I’m all for free-as-in-freedom. Because of the number of interfaces that software has with the world (both human and programmer), it’s very easy to lock people into proprietary software and create monopolies. Not having free competition is a bad way for any economy to run. I’m surprised at how infrequently this economic argument is made.
I’m also all for community-made software. It allows us to have control and fix problems that we find, to share knowledge, and to create professional and personal relationships. I love that I can go to almost any city in the world and meet up with someone who wants to chat about the code we work with.
I think Krita is doing great and I really like the direction it’s going, the software it seems to be made for artists, at least I have this impression when I use the tools to work on the creation and painting of textures. I don’t hate anything in Krita, and I don’t use all the tools, but I think usability could always be improved.
Jim Whitehurst expects India to play a larger role in NYSE-listed Red Hat’s global strategy, thanks to the rapid pace of infrastructure creation.
“When a new system’s put into place, it’s increasingly likely that it may be built on open source. We like places where there is a lot of infrastructure going in,” Whitehurst, President and Chief Executive Officer, Red Hat, said. Red Hat is the world’s largest commercial distributor of the open source-based Linux operating system. Open source denotes software for which the original source code is made freely available and may be redistributed and modified. In an interaction with BusinessLine, Whitehurst throws light on the opportunities in the Indian marketplace for open source. He also explains why the company is keen to increasingly move more support functions to India.
Carlos Horowicz: Planisys is a Cloud Services Provider headquartered in Argentina with its hardware and connectivity infrastructure mainly in U.S. data centers.
Planisys provides businesses with CDN, DNS, and transactional e-mail services focusing on clients with high-traffic requirements like latin american online newspapers.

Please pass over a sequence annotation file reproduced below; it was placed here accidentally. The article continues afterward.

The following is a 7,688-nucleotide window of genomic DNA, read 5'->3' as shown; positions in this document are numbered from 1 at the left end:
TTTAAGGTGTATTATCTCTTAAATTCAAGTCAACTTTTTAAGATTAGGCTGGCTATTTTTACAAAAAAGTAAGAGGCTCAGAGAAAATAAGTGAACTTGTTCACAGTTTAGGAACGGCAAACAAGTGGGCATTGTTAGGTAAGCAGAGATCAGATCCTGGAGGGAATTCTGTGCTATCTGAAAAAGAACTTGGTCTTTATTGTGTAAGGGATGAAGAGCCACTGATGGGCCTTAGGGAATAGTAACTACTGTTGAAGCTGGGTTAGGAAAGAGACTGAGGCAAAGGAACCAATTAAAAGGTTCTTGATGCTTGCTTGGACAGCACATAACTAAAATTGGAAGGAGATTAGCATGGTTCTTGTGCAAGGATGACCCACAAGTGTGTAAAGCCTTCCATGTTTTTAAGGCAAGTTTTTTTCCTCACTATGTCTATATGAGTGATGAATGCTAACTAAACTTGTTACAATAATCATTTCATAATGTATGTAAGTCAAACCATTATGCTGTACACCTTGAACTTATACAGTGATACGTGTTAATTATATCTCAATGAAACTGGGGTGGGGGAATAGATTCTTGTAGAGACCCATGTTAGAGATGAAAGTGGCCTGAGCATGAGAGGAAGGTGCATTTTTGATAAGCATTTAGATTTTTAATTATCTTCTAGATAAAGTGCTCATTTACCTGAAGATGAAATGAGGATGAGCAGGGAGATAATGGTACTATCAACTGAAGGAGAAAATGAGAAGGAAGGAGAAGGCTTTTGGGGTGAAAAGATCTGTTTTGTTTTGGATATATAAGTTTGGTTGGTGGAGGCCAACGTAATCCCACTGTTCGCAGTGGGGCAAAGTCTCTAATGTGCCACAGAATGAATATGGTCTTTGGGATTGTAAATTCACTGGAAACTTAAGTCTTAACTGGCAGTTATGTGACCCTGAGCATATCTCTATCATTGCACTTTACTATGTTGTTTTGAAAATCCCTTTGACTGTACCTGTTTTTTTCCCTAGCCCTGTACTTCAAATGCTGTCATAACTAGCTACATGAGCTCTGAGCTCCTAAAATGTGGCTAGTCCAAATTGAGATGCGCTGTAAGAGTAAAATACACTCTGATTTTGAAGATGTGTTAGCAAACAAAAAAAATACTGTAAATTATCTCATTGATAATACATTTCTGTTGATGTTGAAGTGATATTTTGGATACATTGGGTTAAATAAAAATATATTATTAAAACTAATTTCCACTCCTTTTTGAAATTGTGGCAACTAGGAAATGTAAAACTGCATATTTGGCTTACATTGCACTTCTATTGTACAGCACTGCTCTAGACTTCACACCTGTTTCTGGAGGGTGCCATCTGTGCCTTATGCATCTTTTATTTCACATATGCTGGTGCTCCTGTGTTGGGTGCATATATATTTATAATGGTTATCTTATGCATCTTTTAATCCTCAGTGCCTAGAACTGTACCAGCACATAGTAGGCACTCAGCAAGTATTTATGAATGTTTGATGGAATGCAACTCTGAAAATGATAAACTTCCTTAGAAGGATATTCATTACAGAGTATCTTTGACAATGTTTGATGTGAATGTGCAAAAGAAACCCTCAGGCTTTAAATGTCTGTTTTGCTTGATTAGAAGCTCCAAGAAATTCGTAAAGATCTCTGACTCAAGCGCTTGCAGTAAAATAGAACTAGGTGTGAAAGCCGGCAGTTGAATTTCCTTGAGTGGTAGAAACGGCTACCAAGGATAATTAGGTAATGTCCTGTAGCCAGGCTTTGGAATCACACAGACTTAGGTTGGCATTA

Not going to lie, talking with you a few weeks ago had me feeling a bit nostalgic about the project. This past weekend was one of my first full weekends at home in the last four months. I sat down to finish cleaning up the Bodhi build scripts and before I knew it I was spinning up some fresh ISO images.
My schedule in the future is looking to be less hectic and I was able to set aside more time in the next six weeks to get things really ironed out for the new release. The new folks are still helping with the project, but I feel I asked too much of them by dumping the responsibility of a new major release on them.
He switched to Mandrake Linux because his Windows machine kept crashing and built his Linux skills by tinkering on his home computer. As he learned more, he took a series of sysadmin jobs that were progressively more advanced. He's now a Linux Foundation Certified Engineer and is looking for his next career opportunity.
Few pieces of software in history have been so fiercely debated as Systemd. Initially a replacement for Sysvinit, the boot scripts that start up a Linux installation, Systemd has grown into a hugely powerful – and sometimes complex – replacement for the “bag of bits” that make up the Linux base system. It’s growing all the time and now handles logging, device hotplugging events, networking, scheduled actions (like Cron) and much more. Almost every major Linux distribution has adopted Systemd, but there are still some unhappy campers out there, so Mike and Graham ventured to Berlin to meet the software’s lead developer and get his view.
With the beginning of 2015, a new year packed with exciting projects and ideas around LibreOffice and The Document Foundation, we continue our behind-the-scenes series, to share achievements in 2014 with our community and our generous donours, to whom we’d like to express our sincerest gratitude and thanks for their incredible and wonderful support and their invaluable contributions!